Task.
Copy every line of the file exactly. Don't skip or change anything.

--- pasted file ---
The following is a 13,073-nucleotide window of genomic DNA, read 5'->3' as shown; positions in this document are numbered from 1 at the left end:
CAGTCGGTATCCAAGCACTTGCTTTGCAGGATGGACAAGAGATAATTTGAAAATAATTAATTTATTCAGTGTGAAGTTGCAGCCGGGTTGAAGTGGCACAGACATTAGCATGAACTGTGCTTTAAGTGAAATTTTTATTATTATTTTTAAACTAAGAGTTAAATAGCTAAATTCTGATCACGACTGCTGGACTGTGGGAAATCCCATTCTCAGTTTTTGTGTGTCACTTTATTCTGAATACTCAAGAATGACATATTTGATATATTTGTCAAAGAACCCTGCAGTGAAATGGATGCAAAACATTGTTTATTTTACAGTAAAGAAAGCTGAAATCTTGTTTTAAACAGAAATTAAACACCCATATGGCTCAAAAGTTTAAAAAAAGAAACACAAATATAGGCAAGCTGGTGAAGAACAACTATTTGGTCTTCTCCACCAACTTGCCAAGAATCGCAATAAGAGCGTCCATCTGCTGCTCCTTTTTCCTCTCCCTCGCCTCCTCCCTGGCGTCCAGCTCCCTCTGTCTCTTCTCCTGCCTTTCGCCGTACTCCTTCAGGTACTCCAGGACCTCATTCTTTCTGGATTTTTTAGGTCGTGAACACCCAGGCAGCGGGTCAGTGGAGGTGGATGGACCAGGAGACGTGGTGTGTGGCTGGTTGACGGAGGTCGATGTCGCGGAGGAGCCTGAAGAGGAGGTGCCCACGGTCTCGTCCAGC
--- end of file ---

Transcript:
The following is a 13,073-nucleotide window of genomic DNA, read 5'->3' as shown; positions in this document are numbered from 1 at the left end:
CAGTCGGTATCCAAGCACTTGCTTTGCAGGATGGACAAGAGATAATTTGAAAATAATTAATTTATTCAGTGTGAAGTTGCAGCCGGGTTGAAGTGGCACAGACATTAGCATGAACTGTGCTTTAAGTGAAATTTTTATTATTATTTTTAAACTAAGAGTTAAATAGCTAAATTCTGATCACGACTGCTGGACTGTGGGAAATCCCATTCTCAGTTTTTGTGTGTCACTTTATTCTGAATACTCAAGAATGACATATTTGATATATTTGTCAAAGAACCCTGCAGTGAAATGGATGCAAAACATTGTTTATTTTACAGTAAAGAAAGCTGAAATCTTGTTTTAAACAGAAATTAAACACCCATATGGCTCAAAAGTTTAAAAAAAGAAACACAAATATAGGCAAGCTGGTGAAGAACAACTATTTGGTCTTCTCCACCAACTTGCCAAGAATCGCAATAAGAGCGTCCATCTGCTGCTCCTTTTTCCTCTCCCTCGCCTCCTCCCTGGCGTCCAGCTCCCTCTGTCTCTTCTCCTGCCTTTCGCCGTACTCCTTCAGGTACTCCAGGACCTCATTCTTTCTGGATTTTTTAGGTCGTGAACACCCAGGCAGCGGGTCAGTGGAGGTGGATGGACCAGGAGACGTGGTGTGTGGCTGGTTGACGGAGGTCGATGTCGCGGAGGAGCCTGAAGAGGAGGTGCCCACGGTCTCGTCCAGC